Sorbet’s success can be attributed to the fact that the franchisor would not consider third party investment in a franchise where the brand was not almost a household name, or where the business system was not refined to the extent that only minimal adjustments would be required after full-scale replication commenced.
Before franchising was pursued, Sorbet established more than 20 company-owned stores which required significant cash input from the franchisor. While these company-owned stores proved the viability of the business model, the income they generated also provided the capital to fund the infrastructure required to support a franchise network.
If you, as aspirant franchisor, do not have the financial means or patience to establish a number of company-owned stores before offering franchise opportunities, we suggest the following approach:
While the nature and capital intensity of a business model will influence its strategy, always establish the second company-owned operation (first replication) with your own cash. Involve an investor if you need to, but you have to replicate the business at least once before entertaining further franchise thoughts. Once the second operation trades at a level well above breakeven, then a franchise expansion strategy could be considered, provided that at least the next three operations are co-owned by the franchisor with a shareholding of say 49 percent. The primary argument around this structure is that risk is shared by the franchisor and this structure allows the franchisor to be operationally active in the management of the business. Funders and landlords would also be more comfortable entertaining a ‘new’ brand on this basis. The 51 percent shareholding franchisee would have the right to purchase the 49 percent interest of the franchisor at cost after a minimum period of time or when the business performs better than expected.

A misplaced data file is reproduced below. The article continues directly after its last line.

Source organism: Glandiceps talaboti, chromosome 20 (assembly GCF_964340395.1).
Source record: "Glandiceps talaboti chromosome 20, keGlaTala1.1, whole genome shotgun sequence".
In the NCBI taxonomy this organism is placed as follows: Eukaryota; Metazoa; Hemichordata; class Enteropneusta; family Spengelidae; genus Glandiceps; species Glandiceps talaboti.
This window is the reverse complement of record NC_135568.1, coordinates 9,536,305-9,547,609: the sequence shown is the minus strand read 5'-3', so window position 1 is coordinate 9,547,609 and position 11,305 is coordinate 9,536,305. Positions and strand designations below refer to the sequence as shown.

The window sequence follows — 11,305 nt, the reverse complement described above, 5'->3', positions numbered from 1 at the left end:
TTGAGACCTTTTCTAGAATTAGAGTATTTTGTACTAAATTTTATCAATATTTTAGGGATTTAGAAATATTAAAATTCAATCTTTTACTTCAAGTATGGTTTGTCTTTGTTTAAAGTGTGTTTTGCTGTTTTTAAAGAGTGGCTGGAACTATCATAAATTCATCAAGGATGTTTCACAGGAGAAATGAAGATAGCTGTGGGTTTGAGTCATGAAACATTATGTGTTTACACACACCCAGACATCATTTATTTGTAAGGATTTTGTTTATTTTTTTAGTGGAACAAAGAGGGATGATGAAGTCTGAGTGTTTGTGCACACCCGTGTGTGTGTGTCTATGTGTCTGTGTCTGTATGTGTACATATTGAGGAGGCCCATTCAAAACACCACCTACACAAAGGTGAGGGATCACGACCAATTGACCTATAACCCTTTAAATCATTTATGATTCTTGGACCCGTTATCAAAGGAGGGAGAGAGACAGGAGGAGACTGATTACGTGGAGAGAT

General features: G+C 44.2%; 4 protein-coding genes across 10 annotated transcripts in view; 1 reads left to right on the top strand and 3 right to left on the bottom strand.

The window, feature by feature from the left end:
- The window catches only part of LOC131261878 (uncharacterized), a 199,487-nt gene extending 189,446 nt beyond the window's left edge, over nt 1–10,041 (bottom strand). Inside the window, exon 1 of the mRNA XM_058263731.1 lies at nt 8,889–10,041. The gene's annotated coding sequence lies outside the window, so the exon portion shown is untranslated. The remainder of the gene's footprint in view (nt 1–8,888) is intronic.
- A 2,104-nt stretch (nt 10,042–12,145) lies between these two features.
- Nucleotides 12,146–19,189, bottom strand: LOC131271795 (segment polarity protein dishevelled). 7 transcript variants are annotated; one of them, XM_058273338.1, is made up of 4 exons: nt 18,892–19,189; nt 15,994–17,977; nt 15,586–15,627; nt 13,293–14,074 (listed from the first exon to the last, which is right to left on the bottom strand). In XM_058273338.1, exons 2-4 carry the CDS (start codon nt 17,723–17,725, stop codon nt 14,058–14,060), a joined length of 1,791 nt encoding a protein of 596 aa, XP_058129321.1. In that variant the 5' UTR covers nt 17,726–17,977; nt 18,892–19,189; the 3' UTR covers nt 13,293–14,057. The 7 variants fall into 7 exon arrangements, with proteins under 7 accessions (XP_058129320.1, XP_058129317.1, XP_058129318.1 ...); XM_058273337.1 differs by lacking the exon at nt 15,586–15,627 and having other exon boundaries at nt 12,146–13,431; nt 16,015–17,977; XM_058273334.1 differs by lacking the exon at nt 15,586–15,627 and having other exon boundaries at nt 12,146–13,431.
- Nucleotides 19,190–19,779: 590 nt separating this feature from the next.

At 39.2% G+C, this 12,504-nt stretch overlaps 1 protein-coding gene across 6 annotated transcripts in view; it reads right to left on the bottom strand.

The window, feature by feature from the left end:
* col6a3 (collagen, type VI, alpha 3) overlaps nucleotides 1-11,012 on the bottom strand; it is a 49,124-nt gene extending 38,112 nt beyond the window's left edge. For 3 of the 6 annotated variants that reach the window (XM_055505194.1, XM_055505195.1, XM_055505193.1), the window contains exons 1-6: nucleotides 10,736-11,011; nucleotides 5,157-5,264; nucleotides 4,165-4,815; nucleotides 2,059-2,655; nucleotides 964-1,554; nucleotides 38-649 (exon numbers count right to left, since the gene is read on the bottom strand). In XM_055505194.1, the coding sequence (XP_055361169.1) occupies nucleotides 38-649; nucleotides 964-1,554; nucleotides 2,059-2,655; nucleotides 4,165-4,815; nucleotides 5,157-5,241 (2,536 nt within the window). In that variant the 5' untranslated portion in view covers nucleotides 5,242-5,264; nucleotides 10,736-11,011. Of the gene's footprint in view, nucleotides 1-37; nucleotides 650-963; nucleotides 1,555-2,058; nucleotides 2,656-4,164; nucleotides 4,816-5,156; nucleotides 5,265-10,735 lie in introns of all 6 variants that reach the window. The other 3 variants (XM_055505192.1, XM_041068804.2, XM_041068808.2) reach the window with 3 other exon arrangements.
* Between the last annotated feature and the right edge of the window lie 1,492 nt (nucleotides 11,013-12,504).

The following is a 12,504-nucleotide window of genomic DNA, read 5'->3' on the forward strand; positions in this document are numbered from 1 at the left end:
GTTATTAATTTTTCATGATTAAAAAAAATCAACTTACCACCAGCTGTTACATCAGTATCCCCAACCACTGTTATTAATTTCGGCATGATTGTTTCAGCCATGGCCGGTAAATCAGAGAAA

While the science behind effective and responsible franchising spans much wider than what is communicated in this article, we have articulated the primary concepts franchisors must consider when introducing a new brand or business model to market.
Need advice about your expansion strategy? Email Kobus Oostuizen to discuss your options.